1764 in literature
From Wikipedia, the free encyclopedia
This article is a summary of literary events and publications during 1764.
- January 19 – John Wilkes is expelled from the British House of Commons for seditious libel for his article criticising King George III in The North Briton.
- February – Samuel Johnson co-founds The Club, a literary dining club, in London.
- June 21 – The Quebec Gazette newspaper begins publication; its successor will still be published as of 2014[update].
- October 15 – While visiting Rome, Edward Gibbon conceives the idea of writing The History of the Decline and Fall of the Roman Empire "as I sat musing amidst the ruins of the Capitol, while the barefooted fryars were singing Vespers in the temple of Jupiter".
- October 29 – The Hartford Courant newspaper begins publication in Connecticut.
- December 24 – Publication of Horace Walpole's The Castle of Otranto ("A Story. Translated by William Marshal, Gent. From the Original Italian of Onuphrio Muralto, Canon of the Church of St. Nicholas at Otranto"), the first Gothic novel, at his Strawberry Hill Press in England.
- French scholar Jean-Jacques Barthélemy deciphers the Phoenician language using the inscriptions on the Cippi of Melqart from Malta.
- Mme. Necker and Mlle. de Lespinasse establish literary salons in Paris
- John Cleland – The Surprises of Love
- Phebe Gibbes
- The History of Lady Louisa Stroud and the Honorable Miss Caroline Stretton
- The Life and Adventures of Mr. Francis Clive
- Susannah Minifie – Family Pictures
- "George Psalmanazar" – Memoirs of ***, Commonly Known by the Name of George Psalamanazar
- James Ridley (as Sir Charles Morell) – The Tales of the Genii
- Horace Walpole – The Castle of Otranto
- Samuel Foote – The Patron
- Antoine-Marin Lemierre – Idomne
- Arthur Murphy
- No One's Enemy But His Own
- What We Must All Come To
- Kane O'Hara – Midas
- Frances Sheridan – The Dupe
- Christopher Smart – Hannah
- Ramón de la Cruz – El petimetre
- Charles Churchill
- The Candidate
- The Duellist
- The Farewell
- Gotham (book i)
- The Times
- John Gilbert Cooper – Poems
- Oliver Goldsmith – The Traveller
- James Grainger – The Sugar-Cane
- Johann Georg Jacobi – Foeiische Versuche
- Edward Jerningham – The Nun
- George Keate – The Ruins of Netley Abbey
- Mary Latter – Liberty and Interest: a Burlesque Poem on the Present Times
- William Mason – Poems
- William Williams Pantycelyn – Bywyd a Marwolaeth Theomemphus (Welsh language)
- Christopher Smart – A Poetical Translation of the Fables of Phaedrus
- Thomas Warton – The Oxford Sausage
- David Erskine Baker – The Companion to the Play-house (dictionary of dramatists and plays)
- John Barrow – Dictionary of Arts and Sciences
- Cesare Beccaria (anonymously) – On Crimes and Punishments (Dei delitti e delle pene)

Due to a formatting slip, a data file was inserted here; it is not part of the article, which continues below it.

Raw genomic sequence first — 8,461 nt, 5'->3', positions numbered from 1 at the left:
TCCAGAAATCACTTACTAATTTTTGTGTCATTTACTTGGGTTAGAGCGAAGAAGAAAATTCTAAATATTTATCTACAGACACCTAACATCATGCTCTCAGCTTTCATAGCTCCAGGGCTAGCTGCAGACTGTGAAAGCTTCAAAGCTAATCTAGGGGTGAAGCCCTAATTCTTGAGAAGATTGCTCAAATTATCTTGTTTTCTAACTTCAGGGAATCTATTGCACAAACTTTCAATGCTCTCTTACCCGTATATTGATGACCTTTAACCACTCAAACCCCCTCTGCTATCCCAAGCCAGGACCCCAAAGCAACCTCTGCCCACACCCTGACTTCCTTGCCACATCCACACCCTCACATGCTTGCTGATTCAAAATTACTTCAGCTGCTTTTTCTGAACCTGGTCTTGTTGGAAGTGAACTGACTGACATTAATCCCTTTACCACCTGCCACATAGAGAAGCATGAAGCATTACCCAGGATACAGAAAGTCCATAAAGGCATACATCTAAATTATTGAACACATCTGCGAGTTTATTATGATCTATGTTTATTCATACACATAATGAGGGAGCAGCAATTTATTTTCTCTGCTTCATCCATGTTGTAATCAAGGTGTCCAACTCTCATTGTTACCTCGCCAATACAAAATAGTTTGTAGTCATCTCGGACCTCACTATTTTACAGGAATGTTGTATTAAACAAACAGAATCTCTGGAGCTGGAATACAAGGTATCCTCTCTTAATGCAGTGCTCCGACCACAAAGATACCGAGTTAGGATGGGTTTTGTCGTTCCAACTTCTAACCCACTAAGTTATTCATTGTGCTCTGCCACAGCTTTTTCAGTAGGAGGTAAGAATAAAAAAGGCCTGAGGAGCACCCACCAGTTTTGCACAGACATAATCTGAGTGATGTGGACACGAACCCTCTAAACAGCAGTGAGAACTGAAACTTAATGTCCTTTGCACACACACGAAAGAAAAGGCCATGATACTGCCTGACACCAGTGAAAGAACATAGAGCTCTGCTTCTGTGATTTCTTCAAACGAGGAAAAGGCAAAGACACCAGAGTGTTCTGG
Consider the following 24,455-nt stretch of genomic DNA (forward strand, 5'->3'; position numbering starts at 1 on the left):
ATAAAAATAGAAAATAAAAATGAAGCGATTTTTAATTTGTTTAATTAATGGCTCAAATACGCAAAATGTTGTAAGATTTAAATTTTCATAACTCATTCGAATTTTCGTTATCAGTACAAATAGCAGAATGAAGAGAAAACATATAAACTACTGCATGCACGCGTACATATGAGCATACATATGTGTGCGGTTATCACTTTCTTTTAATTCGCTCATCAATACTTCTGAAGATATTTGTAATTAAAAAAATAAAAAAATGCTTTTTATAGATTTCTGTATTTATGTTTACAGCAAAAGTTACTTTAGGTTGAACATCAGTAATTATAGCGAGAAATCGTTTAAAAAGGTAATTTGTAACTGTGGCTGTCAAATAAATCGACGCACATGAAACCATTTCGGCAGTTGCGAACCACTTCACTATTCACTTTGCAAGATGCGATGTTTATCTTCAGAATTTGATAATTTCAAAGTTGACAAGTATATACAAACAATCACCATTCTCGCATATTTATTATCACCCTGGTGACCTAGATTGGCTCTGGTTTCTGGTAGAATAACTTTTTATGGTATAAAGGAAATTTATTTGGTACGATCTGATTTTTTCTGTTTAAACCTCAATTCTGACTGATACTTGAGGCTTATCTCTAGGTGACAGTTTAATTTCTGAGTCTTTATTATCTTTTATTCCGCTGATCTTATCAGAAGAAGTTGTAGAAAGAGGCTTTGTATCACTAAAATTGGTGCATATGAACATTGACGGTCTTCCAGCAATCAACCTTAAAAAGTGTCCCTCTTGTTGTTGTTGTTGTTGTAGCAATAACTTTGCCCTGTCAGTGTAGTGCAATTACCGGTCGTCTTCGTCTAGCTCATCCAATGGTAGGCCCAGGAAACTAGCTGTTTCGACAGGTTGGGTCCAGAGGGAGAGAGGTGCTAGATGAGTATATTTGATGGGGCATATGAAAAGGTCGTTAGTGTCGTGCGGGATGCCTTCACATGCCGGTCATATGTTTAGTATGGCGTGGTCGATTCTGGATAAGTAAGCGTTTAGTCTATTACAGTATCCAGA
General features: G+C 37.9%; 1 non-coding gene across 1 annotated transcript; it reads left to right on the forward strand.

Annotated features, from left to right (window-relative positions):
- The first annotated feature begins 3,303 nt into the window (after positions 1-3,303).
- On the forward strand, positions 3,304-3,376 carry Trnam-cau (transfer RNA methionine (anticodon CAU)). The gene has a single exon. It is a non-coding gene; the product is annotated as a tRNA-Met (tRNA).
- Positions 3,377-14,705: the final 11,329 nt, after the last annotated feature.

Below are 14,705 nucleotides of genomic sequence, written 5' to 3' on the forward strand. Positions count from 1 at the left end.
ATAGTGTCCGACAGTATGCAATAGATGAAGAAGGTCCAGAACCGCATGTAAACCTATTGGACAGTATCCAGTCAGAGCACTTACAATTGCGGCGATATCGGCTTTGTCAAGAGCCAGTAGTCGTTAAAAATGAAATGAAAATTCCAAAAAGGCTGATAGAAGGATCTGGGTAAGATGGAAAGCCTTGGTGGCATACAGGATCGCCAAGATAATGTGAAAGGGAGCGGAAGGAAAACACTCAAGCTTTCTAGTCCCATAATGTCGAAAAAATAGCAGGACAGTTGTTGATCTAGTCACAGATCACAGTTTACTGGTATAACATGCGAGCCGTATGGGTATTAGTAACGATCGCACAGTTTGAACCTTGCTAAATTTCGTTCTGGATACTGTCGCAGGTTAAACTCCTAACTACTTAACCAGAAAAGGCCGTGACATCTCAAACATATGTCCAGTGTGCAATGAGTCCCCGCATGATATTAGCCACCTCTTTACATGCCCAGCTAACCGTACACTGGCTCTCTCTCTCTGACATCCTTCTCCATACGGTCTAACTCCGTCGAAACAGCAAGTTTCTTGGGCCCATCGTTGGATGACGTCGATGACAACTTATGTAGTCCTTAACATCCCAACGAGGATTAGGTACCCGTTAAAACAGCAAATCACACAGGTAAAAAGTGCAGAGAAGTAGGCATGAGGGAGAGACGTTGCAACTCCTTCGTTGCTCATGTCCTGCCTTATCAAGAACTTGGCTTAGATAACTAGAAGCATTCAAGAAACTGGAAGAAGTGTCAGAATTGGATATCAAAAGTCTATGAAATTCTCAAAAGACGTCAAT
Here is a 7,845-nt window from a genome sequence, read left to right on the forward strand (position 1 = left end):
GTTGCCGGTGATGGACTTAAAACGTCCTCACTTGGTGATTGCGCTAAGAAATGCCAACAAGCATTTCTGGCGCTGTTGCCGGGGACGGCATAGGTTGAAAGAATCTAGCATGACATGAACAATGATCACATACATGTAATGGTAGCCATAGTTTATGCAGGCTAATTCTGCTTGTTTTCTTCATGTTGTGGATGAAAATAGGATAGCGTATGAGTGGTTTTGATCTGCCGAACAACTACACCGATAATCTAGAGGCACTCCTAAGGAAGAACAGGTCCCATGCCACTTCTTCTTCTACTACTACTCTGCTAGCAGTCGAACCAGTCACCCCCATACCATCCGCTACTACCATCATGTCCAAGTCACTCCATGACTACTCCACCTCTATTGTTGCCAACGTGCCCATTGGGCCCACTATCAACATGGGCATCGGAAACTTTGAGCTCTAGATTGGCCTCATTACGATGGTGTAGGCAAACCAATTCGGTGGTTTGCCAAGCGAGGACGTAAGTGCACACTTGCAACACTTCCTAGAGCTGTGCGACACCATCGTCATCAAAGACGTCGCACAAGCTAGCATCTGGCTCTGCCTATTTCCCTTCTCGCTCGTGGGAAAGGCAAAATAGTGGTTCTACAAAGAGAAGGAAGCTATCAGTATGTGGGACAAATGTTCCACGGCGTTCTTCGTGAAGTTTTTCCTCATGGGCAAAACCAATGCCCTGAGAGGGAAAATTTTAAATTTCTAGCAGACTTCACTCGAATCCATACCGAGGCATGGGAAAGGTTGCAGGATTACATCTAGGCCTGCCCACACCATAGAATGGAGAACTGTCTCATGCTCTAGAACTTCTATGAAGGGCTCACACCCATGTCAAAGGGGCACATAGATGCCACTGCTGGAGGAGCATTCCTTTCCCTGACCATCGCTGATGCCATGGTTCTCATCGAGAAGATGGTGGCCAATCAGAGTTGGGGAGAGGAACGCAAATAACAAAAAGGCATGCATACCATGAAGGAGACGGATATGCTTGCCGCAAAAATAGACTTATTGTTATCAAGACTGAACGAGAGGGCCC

- Charles Bonnet – Contemplation de la nature
- Oliver Goldsmith – An History of England
- Edward, Lord Herbert of Cherbury (posthumously) – The Life of Edward, Lord Herbert of Cherbury (concluded 1624)
- Immanuel Kant – Observations on the Feeling of the Beautiful and Sublime (Beobachtungen über das Gefühl des Schönen und Erhabenen)
- Gottfried Leibniz (posthumously) – New Essays on Human Understanding (Nouveaux essais sur l'entendement humain) (completed 1704)
- John Newton (anonymously) – An Authentic Narrative of Some Remarkable And Interesting Particulars in the Life of ------ Communicated, in a Series of Letters, to the Reverend T. Haweiss (autobiography)
- Francisco Mariano Nipho – La nación española defendida de los insultos del Pensador y sus secuaces
- Anthony Purver – A New and Literal Translation of all the Books of the Old and New Testament (Bible)
- Thomas Reid – An Inquiry into the Human Mind on the Principles of Common Sense
- William Shenstone (posthumously) – Works
- Johann Joachim Winckelmann – Geschichte der Kunst des Alterthums ("History of Ancient Art")
- January 23 – Morris Birkbeck, American writer and social reformer (died 1825)
- February 11 – Joseph Chénier, French poet (died 1811)
- April 29 – Ann Hatton (Ann of Swansea), English novelist (died 1838)
- June 23 – Gabriel-Marie Legouvé, French poet and dramatist (died 1812)
- July 4 – Prokop František Šedivý, Czech playwright, actor, and translator (died c. 1810)
- July 9 – Ann Radcliffe, English Gothic novelist (died 1823)
- October 19 – Victor-Joseph Étienne de Jouy, French dramatist (died 1846)
- November 1 – Frederic Reynolds, English dramatist (died 1841)
- December 3 – Mary Lamb, English miscellanist and co-author with brother Charles Lamb (died 1847)
- April 17 – Johann Mattheson, German writer, lexicographer and musician (born 1681)
- June 18 – Christmas Samuel, Welsh-language writer and Independent minister (born 1674)
- July 30 – Philipp Hafner, Austrian writer of farce (born 1735)
- September 11 – Countess Dash, French writer (born 1704)
- September 23 – Robert Dodsley, English miscellanist and bookseller (born 1703)
- October 23 – Pierre-Charles Roy, French poet and librettist (born 1683)
- November 1 – Agustín de Montiano y Luyando, Spanish dramatist (born 1697)
- November 4 – Charles Churchill, English poet and satirist (born 1731)
- December 15 – Robert Lloyd, English poet and satirist (born 1733
- December 18 – Mattheus Pinna da Encarnaçao, Spanish Benedictine theologian (born 1687)
- Williams, Hywel (2005). Cassell's Chronology of World History. London: Weidenfeld & Nicolson. pp. 322–323. ISBN 0-304-35730-8.
- Murray, John, ed. (1897). The Autobiographies of Edward Gibbon (2nd ed.). London: John Murray. p. 302. Gibbon is at the Franciscan Basilica of Santa Maria in Aracoeli on the Capitoline Hill which is actually on the site of the Temple of Juno. Saunders, J. J. (1964). "Gibbon in Rome 1764". History Today. 14 (9): 608–15. Retrieved 2013-12-12.
- "ENGLISH POETRY 1579-1830: SPENSER AND THE TRADITION". Accessed 2 January 2013
- Orlando Project – Mary Latter. Accessed 2 January 2013